News

United Kingdom prevents its historical treasures from being exported abroad

Vintage dresses, a naval explorer’s journal, a rare musical manuscript and a regulator clock are some of the outstanding cultural objects which have recently been saved by the British Government instead of being exported abroad.

Published today, the 55th annual report of the Reviewing Committee on the Export of Works of Art and Objects of Cultural Interest reveals that items worth just over £1.5 million have been saved from export and will remain in the UK. Following recommendations from the Reviewing Committee, which is serviced by the Museums, Libraries and Archives Council (MLA), the Culture Minister placed temporary export bars on 25 objects of outstanding significance during the period 1 May 2008 to 30 April 2009. This gave museums, galleries and libraries in the UK time to raise the necessary funds to purchase them. The objects represent a wide range of fields, including fine and decorative art, manuscripts, archaeology, fashion, music, and science.

Culture Minister, Margaret Hodge, said, “The Reviewing Committee process provides the last chance to save these important pieces of our cultural heritage for the public to enjoy and learn from. Some, such as the Nollekens bust of Charles Townley and the Celtic bronze mirror, are now back in regional localities with which they have a strong association.”

Andrew Motion, Chairman of the Museums, Libraries and Archives Council added “I am delighted that these objects of historical, artistic and scholarly significance have been saved for the benefit of the UK public. The extraordinary range of the objects, from sculptures to dresses to scientific instruments, gives them wide-ranging appeal.”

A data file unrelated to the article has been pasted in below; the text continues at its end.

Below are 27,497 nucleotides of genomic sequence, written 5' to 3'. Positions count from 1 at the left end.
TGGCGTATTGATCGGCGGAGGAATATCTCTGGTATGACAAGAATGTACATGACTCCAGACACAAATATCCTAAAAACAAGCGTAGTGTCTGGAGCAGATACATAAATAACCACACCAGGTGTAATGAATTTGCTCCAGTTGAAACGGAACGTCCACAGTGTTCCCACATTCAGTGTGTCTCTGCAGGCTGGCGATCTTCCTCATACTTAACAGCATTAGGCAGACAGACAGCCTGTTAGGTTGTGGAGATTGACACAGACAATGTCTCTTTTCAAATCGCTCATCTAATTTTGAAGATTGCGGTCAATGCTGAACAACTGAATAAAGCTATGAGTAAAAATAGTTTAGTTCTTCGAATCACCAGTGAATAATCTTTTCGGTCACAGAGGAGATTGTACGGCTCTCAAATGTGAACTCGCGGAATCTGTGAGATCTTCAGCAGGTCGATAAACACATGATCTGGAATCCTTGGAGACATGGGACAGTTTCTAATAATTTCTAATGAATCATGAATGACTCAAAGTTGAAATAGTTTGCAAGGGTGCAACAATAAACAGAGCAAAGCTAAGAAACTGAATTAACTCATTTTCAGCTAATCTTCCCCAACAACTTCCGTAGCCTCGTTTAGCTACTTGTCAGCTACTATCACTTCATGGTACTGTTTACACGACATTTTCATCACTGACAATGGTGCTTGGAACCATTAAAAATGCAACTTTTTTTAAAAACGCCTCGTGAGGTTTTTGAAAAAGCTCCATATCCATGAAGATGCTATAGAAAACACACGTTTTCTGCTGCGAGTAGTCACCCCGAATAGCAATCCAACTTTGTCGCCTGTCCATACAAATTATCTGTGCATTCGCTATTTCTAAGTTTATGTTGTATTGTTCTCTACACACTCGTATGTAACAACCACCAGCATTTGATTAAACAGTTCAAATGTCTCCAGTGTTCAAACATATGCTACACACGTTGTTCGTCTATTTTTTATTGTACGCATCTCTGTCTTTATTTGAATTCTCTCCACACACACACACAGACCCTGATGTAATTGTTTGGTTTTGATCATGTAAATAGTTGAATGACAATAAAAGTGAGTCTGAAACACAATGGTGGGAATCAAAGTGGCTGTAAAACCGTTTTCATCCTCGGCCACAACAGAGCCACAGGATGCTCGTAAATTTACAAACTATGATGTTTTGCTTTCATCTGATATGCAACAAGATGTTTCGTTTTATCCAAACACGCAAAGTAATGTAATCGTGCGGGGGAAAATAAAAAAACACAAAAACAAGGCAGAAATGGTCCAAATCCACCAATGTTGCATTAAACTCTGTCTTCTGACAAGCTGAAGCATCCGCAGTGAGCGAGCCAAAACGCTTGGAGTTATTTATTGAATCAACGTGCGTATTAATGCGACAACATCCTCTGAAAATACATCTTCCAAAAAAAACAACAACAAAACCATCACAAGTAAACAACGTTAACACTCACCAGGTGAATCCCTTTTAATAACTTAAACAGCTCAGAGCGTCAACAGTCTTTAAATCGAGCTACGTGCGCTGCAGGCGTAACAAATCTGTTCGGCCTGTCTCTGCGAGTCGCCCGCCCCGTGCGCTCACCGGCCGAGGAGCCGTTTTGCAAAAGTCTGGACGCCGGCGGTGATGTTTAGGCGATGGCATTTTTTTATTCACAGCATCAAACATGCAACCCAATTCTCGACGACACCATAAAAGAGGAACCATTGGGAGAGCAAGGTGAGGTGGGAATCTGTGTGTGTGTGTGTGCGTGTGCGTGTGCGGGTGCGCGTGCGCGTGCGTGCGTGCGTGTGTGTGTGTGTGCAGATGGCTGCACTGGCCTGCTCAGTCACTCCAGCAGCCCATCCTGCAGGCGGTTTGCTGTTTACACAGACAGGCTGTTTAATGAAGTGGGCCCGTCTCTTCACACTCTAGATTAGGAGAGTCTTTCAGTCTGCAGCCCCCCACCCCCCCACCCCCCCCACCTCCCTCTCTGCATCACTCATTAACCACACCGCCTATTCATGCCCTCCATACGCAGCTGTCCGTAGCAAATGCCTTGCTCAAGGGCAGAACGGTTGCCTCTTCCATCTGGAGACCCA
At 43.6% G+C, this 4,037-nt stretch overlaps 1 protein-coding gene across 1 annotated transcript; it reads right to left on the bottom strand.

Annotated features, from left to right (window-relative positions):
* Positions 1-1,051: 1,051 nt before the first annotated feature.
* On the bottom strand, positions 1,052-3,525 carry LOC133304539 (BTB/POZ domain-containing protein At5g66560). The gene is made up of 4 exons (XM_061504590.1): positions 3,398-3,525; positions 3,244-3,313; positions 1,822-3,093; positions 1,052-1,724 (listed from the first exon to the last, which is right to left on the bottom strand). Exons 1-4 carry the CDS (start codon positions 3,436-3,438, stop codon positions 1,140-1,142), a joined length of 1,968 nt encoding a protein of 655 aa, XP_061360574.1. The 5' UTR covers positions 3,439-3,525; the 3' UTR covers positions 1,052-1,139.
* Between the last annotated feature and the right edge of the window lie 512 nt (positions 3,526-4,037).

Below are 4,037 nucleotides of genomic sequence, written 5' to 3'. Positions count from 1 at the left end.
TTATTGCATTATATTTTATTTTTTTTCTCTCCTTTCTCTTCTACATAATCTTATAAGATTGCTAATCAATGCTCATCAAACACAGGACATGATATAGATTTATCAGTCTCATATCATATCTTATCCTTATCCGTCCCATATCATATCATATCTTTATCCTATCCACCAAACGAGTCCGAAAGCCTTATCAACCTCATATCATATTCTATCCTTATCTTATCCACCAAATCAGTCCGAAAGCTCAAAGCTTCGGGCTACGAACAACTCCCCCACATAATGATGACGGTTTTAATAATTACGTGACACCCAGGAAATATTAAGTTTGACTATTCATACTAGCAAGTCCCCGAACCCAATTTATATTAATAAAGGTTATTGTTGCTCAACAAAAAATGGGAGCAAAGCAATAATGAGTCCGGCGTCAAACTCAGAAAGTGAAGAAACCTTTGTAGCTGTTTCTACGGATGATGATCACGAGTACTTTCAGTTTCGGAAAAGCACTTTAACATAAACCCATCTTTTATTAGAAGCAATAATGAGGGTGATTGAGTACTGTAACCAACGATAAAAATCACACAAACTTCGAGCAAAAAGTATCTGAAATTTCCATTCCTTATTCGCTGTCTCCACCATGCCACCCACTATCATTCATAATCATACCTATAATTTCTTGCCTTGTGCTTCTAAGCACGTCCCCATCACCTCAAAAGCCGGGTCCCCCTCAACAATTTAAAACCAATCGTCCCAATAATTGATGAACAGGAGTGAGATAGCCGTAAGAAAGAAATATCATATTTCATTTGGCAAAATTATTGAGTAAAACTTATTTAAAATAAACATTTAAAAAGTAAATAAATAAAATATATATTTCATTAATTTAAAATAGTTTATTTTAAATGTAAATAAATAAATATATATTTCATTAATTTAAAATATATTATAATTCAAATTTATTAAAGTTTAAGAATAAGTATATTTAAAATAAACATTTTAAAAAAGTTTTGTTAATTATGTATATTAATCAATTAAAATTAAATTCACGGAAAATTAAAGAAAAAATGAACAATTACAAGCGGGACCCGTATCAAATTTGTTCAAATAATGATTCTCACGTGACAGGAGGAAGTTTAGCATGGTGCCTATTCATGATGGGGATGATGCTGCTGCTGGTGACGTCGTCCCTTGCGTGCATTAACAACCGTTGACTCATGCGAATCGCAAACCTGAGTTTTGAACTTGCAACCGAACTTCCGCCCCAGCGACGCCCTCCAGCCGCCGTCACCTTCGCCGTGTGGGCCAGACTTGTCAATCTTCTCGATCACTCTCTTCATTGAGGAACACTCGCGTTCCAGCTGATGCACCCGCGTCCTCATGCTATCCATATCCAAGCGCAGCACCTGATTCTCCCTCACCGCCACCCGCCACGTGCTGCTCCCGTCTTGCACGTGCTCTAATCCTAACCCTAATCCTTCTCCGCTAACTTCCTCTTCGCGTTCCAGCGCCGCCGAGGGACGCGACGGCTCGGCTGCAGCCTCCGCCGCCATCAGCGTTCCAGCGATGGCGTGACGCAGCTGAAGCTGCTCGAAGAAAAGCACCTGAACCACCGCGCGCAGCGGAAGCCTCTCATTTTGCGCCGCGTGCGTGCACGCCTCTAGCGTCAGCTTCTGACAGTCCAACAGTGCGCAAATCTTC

The many items that have been acquired by institutions in the UK include two which had received a “starred” rating by the Committee to denote that every effort should be made to retain them. They are:

  • A manuscript journal and charts of the 17th-century English naval explorer Sir John Narbrough, purchased by the British Library for £310,000 (starred);
  • A bust of the English art collector Charles Townley by Joseph Nollekens, purchased by Townley Hall Museum and Art Gallery for £308,750 (starred);
  • Nine dresses designed by the French couturier Madeleine Vionnet, purchased by the VandA, the Bowes Museum and the Fashion Museum, Bath, for £351,399;
  • A regulator clock made by the English railway engineer and horologist William Shortt Hamilton, purchased by National Museums Liverpool for £72,217;
  • A rare manuscript of Leon Cavalli’s opera Erismena in English translation, purchased by the Bodleian Library for £85,000;
  • A pair of Queen Anne giltwood stools, purchased by the VandA for £337,250;
  • A Celtic bronze mirror and two fibulae from an archaeological site in Kent, purchased by Canterbury City Council for the Museum of Canterbury for £35,000;
  • A Romano-British statuette of a horse and rider, purchased by the British Museum for £22,066.81.

Department for Culture, Media and Sport Ministers and the Reviewing Committee were pleased to note significant grants from the National Heritage Memorial Fund, The Art Fund, and the MLA/Victoria and Albert Museum Purchase Grant Fund, as well as many generous charitable and private donations which made many of these purchases possible.

Show Buttons
Hide Buttons